Hinduism is the second largest socio-religious denomination in Trinidad and Tobago, yet much of the fundamental dimensions of Trinidad Hinduism remain undocumented and a virtual enigma for most of the non-Hindu population. In The Ramayana Tradition and Socio-Religious Change in Trinidad, 1917−1990, Sherry-Ann Singh, demystifies Hindu thought and practice in Trinidad and charts the evolution of a significant section of the Indian diaspora.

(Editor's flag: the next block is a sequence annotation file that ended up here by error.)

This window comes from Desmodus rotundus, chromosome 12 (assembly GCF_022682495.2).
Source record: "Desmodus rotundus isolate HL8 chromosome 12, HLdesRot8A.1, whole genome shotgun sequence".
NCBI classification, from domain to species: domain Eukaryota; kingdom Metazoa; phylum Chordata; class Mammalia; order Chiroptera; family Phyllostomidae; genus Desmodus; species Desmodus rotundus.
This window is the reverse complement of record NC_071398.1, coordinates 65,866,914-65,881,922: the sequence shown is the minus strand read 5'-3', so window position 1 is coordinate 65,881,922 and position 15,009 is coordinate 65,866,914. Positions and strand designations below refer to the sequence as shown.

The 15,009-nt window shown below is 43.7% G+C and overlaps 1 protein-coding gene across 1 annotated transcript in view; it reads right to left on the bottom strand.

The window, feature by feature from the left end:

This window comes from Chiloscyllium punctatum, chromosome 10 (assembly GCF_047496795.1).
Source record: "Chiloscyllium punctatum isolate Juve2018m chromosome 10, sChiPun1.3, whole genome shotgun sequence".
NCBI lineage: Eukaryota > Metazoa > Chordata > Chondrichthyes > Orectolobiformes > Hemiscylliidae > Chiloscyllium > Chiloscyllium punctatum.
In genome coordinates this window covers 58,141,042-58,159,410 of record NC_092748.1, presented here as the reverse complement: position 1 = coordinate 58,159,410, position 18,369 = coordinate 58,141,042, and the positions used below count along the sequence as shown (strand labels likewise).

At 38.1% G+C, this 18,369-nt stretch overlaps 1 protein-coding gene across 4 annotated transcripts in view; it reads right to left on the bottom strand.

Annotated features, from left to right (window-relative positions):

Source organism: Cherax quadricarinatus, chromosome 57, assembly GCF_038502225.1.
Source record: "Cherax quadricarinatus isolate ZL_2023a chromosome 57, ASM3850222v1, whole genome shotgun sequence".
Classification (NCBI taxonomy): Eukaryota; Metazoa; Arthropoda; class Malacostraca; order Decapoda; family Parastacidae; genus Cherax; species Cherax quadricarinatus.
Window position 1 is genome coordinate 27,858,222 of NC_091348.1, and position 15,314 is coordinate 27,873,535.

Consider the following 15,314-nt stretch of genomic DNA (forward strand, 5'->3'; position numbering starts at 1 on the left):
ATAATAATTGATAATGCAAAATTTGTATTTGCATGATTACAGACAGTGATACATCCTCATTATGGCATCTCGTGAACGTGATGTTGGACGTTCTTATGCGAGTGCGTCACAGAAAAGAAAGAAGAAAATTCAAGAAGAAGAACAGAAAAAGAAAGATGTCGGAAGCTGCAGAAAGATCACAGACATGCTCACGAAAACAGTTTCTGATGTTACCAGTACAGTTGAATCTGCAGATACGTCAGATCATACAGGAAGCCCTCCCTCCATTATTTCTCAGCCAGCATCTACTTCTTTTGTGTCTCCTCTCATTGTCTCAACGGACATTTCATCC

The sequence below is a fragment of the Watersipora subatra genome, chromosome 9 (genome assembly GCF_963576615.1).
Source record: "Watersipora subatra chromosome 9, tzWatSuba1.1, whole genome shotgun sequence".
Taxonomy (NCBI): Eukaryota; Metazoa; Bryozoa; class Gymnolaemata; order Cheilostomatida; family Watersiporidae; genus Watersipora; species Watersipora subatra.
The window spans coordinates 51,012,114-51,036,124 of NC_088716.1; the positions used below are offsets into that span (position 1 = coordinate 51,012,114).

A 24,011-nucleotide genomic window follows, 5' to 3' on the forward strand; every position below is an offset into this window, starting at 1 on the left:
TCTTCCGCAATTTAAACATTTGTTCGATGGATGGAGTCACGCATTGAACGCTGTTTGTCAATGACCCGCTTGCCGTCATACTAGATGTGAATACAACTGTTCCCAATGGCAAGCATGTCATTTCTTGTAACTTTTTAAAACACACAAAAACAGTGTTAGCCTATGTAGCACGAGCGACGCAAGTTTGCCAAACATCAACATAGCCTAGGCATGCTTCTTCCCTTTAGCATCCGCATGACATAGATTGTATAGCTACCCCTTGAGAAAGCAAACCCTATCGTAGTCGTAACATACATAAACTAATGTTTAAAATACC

Using the Ramayana, one of the two great epics of India, and the most popular Hindu religious text in Trinidad, Singh deconstructs the major misconceptions surrounding Trinidad Hinduism. Rather than examining Hinduism in Trinidad as a secondary dimension of the Indian experience, Singh employs an insider’s view to unmask the socio-religious transformation of the Hindu community. The result is a pioneering exposition of the dimensions of the Ramayana tradition in Trinidad and a charting of the journey of the Hindu community from the bottom of the socio-economic ladder in 1917 at the end of Indian indentured immigration to one that was essentially integrated into the social, political and economic life of Trinidad by 1990.